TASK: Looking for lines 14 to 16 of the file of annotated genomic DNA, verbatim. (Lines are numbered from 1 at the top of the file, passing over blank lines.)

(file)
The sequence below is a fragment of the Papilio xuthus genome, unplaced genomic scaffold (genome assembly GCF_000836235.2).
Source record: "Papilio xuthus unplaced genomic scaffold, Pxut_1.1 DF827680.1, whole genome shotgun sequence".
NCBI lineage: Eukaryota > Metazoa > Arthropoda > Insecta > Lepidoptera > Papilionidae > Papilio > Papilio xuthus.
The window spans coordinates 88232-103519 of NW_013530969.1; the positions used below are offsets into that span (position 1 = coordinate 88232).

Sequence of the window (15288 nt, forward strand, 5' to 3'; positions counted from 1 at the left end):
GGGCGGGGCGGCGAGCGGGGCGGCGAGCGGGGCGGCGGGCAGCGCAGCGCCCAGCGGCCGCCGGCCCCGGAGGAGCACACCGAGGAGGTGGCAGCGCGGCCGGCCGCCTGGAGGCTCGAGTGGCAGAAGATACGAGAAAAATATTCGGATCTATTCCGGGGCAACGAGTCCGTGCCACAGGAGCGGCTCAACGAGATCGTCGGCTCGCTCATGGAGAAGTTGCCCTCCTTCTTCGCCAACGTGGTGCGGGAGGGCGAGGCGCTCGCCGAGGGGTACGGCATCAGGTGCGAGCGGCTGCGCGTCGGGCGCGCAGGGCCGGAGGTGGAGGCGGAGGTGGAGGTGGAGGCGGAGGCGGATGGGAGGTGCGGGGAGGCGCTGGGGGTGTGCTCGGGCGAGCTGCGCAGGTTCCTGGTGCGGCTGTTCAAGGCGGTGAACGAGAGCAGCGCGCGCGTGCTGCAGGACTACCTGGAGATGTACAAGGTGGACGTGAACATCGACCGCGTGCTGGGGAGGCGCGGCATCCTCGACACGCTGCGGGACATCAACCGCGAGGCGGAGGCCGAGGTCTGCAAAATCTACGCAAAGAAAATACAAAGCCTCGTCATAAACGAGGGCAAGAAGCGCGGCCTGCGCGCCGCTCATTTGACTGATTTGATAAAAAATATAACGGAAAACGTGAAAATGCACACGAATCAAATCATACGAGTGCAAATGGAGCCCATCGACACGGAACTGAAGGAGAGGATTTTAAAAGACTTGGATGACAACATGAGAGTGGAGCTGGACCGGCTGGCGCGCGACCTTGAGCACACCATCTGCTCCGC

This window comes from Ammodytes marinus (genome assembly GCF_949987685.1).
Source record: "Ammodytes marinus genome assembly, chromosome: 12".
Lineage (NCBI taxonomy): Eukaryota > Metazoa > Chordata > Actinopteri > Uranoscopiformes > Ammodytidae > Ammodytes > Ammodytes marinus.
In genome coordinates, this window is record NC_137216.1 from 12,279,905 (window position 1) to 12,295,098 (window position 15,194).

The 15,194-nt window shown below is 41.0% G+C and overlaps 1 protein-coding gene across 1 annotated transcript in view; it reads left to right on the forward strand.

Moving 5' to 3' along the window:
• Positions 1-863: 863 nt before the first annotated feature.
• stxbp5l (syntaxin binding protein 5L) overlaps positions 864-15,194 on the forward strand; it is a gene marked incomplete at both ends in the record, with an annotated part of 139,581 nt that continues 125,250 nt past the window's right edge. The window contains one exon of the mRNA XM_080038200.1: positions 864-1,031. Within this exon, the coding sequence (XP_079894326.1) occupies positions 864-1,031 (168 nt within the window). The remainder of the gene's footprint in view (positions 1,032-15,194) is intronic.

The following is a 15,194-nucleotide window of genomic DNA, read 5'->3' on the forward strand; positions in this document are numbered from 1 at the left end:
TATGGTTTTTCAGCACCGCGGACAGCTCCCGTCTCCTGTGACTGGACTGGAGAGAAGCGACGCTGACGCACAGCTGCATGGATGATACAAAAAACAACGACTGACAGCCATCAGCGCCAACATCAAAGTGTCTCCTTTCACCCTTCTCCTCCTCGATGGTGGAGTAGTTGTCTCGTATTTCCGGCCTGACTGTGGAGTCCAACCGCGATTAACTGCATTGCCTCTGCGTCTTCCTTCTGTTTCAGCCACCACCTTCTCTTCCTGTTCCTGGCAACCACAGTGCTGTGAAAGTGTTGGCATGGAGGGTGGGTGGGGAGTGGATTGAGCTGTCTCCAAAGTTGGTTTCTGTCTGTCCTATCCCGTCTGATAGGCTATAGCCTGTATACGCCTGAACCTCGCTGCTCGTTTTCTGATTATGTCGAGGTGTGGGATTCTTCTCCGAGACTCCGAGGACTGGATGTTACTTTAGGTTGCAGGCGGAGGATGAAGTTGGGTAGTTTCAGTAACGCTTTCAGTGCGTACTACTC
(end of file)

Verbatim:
• stxbp5l (syntaxin binding protein 5L) overlaps positions 864-15,194 on the forward strand; it is a gene marked incomplete at both ends in the record, with an annotated part of 139,581 nt that continues 125,250 nt past the window's right edge. The window contains one exon of the mRNA XM_080038200.1: positions 864-1,031. Within this exon, the coding sequence (XP_079894326.1) occupies positions 864-1,031 (168 nt within the window). The remainder of the gene's footprint in view (positions 1,032-15,194) is intronic.

The following is a 15,194-nucleotide window of genomic DNA, read 5'->3' on the forward strand; positions in this document are numbered from 1 at the left end:
TATGGTTTTTCAGCACCGCGGACAGCTCCCGTCTCCTGTGACTGGACTGGAGAGAAGCGACGCTGACGCACAGCTGCATGGATGATACAAAAAACAACGACTGACAGCCATCAGCGCCAACATCAAAGTGTCTCCTTTCACCCTTCTCCTCCTCGATGGTGGAGTAGTTGTCTCGTATTTCCGGCCTGACTGTGGAGTCCAACCGCGATTAACTGCATTGCCTCTGCGTCTTCCTTCTGTTTCAGCCACCACCTTCTCTTCCTGTTCCTGGCAACCACAGTGCTGTGAAAGTGTTGGCATGGAGGGTGGGTGGGGAGTGGATTGAGCTGTCTCCAAAGTTGGTTTCTGTCTGTCCTATCCCGTCTGATAGGCTATAGCCTGTATACGCCTGAACCTCGCTGCTCGTTTTCTGATTATGTCGAGGTGTGGGATTCTTCTCCGAGACTCCGAGGACTGGATGTTACTTTAGGTTGCAGGCGGAGGATGAAGTTGGGTAGTTTCAGTAACGCTTTCAGTGCGTACTACTC